LAKE COUNTY, Fla. — Children are arrested at school in Lake County more frequently than any other county in Central Florida and almost more than any other county in the state, according to data from the Florida Department of Juvenile Justice.
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Teenagers like Shauna Simon’s 13-year-old nephew was arrested for allegedly stealing a necklace from another student at Mount Dora Middle School.
It is his third time in trouble, but Simon said it was his first time being placed on an ankle monitor. She told Channel 9 that the punishment did not fit the alleged crime.
“It’s not like when me and you and my parents went to school, where you get in fights at school and get suspended and you go home for a few days or sit in school suspension,” Simon said. “Now they are taking it to the courts and criminalizing these young kids before they ever can be successful.”
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Simon is fighting the charges of robbery but is worried about the impact the arrest will have long-term.
The family is not alone.
“We don’t want to arrest these kids because we know the impact it is going to have long-term. A lot of these occasions, especially the felonies -- our hands are tied,” Lake County Sheriff’s Office Lt. Fred Jones said.
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According to the Florida Department of Juvenile Justice, Lake County has the second highest number of arrests in the schools for sixth to 12th grade, with 378 arrests, second only to DeSoto County. Compare that to Orange County, which has more than four times the number of students but had only 195 arrests.
Channel 9′s Shannon Butler spoke with Lake County Lt. Tim O’Brien, who is in charge of the county’s school resource officers. He said he doesn’t think the state numbers are accurate. In fact, he thinks the arrests are on par with other counties,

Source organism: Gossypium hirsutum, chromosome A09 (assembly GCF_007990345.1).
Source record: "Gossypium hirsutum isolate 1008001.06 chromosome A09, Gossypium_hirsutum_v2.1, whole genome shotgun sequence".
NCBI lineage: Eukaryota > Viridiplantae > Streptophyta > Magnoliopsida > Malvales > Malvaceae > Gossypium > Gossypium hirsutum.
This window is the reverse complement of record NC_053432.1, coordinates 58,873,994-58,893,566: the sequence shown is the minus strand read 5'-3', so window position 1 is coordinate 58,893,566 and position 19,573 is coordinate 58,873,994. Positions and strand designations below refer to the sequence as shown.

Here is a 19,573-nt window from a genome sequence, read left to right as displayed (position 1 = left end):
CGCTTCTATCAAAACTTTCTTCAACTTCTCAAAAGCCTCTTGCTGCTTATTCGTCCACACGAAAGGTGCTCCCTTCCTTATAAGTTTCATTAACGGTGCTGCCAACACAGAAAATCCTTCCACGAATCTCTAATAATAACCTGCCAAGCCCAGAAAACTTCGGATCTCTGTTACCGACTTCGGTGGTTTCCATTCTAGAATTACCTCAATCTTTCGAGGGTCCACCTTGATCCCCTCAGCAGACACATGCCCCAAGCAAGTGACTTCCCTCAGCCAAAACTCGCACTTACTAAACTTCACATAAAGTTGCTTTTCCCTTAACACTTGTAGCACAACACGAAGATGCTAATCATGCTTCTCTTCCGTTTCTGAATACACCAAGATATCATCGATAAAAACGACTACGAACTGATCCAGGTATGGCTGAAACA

“More juveniles are being arrested, unfortunately,” he said. “As a whole? Yes, not just here.”
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When asked if Lake County is overzealous in making arrests, O’Brien said, “I don’t think we are overzealous. We try to use the avenue to fit the child at the time depending on what crime they are being charged with.”
“There are counties that have other diversion programs that we don’t have either,” Jones said.
The Sheriff’s Office used the works in lieu of arrest program, also known as WILA. The citation program allows first-time juvenile misdemeanor offenders to work off the offense. Some counties allow youth offenders to attend it three times. Lake County only allows them to attend it once.
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O’Brien said they would like teen court to be used more, and they would like their own juvenile assessment center.
Right now, children offenders are transported to Ocala.
Deputies will meet with the state attorney next week to ask for a second chance under that WILA program.
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